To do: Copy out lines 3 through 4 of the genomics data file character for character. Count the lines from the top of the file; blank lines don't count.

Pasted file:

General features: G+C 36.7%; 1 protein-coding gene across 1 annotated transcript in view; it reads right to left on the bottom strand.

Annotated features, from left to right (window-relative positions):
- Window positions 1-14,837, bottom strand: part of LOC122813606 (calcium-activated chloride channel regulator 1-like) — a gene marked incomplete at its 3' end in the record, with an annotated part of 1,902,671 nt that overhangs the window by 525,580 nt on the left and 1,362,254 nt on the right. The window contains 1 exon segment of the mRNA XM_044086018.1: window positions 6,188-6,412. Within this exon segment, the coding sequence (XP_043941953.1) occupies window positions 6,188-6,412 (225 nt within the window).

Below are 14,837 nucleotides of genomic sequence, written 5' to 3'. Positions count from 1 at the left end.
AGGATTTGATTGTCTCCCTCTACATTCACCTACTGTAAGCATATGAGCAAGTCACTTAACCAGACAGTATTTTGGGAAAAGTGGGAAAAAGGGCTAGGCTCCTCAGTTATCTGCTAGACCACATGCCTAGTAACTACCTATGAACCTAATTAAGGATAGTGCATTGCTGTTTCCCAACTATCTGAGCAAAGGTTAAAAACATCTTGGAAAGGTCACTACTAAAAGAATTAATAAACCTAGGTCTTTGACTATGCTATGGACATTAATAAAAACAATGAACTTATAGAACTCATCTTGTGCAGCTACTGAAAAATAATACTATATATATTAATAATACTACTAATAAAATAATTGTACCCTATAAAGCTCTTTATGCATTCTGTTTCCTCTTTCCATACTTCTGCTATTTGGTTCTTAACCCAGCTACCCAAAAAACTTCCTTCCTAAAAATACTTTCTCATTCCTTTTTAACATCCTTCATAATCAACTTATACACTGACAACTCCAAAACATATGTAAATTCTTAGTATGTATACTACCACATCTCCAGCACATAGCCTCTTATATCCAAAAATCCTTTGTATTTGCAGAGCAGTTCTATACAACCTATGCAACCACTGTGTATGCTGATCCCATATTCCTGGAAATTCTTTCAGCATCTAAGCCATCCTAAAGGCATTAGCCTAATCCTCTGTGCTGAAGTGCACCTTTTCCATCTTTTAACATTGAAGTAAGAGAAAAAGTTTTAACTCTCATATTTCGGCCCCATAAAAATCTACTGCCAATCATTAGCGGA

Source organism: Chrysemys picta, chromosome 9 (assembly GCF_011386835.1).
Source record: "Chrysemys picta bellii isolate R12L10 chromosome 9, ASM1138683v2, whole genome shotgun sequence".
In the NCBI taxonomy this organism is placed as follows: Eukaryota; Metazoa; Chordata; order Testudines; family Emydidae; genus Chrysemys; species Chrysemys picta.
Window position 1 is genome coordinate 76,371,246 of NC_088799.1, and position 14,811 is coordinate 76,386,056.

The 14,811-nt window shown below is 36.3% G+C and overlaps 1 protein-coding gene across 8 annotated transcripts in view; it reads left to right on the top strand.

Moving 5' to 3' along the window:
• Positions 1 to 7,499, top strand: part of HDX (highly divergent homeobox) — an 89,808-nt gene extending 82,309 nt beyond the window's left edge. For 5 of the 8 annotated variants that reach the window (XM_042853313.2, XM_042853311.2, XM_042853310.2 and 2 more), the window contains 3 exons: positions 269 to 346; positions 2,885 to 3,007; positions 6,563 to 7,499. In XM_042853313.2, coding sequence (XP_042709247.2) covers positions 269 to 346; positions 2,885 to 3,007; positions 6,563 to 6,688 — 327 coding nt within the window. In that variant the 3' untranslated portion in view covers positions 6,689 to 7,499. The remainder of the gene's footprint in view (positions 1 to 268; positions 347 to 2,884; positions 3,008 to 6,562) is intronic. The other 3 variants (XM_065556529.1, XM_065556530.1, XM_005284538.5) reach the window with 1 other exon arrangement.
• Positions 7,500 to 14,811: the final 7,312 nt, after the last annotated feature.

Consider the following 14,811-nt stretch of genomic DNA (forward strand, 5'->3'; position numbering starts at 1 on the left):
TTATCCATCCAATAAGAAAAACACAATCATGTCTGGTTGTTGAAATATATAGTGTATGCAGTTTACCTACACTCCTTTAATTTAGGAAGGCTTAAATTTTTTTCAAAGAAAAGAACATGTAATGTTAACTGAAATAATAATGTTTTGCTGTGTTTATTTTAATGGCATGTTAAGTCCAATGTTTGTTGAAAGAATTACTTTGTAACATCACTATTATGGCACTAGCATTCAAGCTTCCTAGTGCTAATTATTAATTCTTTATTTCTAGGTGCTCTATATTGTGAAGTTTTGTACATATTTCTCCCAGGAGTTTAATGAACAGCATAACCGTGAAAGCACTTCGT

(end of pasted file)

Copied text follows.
- Window positions 1-14,837, bottom strand: part of LOC122813606 (calcium-activated chloride channel regulator 1-like) — a gene marked incomplete at its 3' end in the record, with an annotated part of 1,902,671 nt that overhangs the window by 525,580 nt on the left and 1,362,254 nt on the right. The window contains 1 exon segment of the mRNA XM_044086018.1: window positions 6,188-6,412. Within this exon segment, the coding sequence (XP_043941953.1) occupies window positions 6,188-6,412 (225 nt within the window).

Below are 14,837 nucleotides of genomic sequence, written 5' to 3'. Positions count from 1 at the left end.